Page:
The Senate Finance Bill

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Senate approval of the financial reform bill is a good thing. I disagree with those who argue that it was more important to keep debating the measure and improving it than to get the thing through. What makes anybody think that further debate would have improved it rather than made it worse? And continued inaction is unsettling. There was a lot to be said for prompt resolution (as it were). In any case, the bill was always going to leave lots of discretion to the regulators in framing how the new rules will actually work. It was best to activate the new job assignments quickly, so we will find out what the new rules will be. Even though the bill has passed, for instance, I still don't know whether the Senate measure calls for a Volcker rule. It depends what you mean by a Volcker rule. Even if the Senate language survives, it depends what the Fed and the others subsequently make of it.

One thing I would have traded further delay for would have been simplification of the regulatory structure. The House and Senate bills -- which are a lot alike, fortunately -- both  leave the system at least as complicated as it is at the moment. That was a big part of the problem before the crisis, and if anything it has been made worse. (The council of regulators is a weak solution.) But simplification never seemed to be on the agenda at any stage. That is a shame, and something the architects will come to regret.

Howard Davies and David Green had an interesting column in yesterday's FT. It concentrated on the debate in the UK, but what they say has wider application. They caution that no structure of regulatory responsibilities fared particularly well in the crisis. But they also note, among other things, an important advantage of integrated policy, and the need, in effect, to give central banks a second instrument --  macroprudential regulation -- in addition to interest rates.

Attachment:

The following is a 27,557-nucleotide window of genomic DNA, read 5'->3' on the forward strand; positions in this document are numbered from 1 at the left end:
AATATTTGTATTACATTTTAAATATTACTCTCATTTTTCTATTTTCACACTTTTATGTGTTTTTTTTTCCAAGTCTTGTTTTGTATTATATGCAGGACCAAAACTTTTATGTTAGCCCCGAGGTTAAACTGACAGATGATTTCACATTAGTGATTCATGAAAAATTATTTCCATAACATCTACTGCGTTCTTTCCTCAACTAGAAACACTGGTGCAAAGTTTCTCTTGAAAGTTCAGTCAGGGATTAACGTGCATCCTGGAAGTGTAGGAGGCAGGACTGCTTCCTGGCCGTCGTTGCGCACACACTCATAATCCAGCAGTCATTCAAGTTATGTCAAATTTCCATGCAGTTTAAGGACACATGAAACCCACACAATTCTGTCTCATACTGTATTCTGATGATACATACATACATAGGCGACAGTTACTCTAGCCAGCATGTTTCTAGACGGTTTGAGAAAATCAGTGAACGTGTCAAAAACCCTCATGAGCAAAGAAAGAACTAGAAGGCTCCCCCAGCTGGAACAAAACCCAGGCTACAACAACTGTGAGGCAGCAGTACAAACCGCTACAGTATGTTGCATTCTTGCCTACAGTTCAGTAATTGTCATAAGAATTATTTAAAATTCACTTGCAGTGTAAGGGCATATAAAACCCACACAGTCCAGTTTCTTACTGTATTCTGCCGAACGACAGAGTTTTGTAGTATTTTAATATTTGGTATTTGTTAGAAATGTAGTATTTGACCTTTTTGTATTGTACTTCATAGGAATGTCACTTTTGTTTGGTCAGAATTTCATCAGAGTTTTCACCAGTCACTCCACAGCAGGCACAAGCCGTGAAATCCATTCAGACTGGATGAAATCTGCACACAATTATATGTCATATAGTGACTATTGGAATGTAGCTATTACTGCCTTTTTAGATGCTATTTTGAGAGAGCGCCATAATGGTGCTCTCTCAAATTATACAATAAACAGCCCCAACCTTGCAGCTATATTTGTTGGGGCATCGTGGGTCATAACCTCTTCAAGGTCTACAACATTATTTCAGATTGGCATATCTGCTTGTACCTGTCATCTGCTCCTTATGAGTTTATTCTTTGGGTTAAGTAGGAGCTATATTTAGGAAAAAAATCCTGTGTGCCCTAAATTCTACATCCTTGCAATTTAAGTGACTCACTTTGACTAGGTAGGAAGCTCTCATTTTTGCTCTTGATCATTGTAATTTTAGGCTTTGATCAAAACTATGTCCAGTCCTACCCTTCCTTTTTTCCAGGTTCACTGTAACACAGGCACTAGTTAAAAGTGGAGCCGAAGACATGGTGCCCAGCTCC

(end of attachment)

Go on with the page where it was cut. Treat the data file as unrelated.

But the impact of ratcheting up capital requirements is most likely to be felt in the form of an increase in the cost of credit. Banks will seek to pass on the increased cost of lending to customers, which will in turn restrain credit demand... The impact may not be precisely the same as increasing the short-term interest rate, but if capital requirements are raised across the board, it will be close. So does it make sense for there to be a separate financial policy committee, as seems to be envisaged, to manage macroprudential policy? Surely the decision should be considered alongside interest rate policy, which is a matter for the monetary policy committee. Regarding the two instruments as separate, aiming at two different policy outcomes, looks wrong.

Good point. Something for the US council of financial regulators, once it starts work, to bear in mind.


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Clive Crook is a senior editor of The Atlantic and a columnist for Bloomberg View. He was the Washington columnist for the Financial Times, and before that worked at The Economist for more than 20 years, including 11 years as deputy editor. Crook writes about the intersection of politics and economics. More

Crook writes about the intersection of politics and economics.

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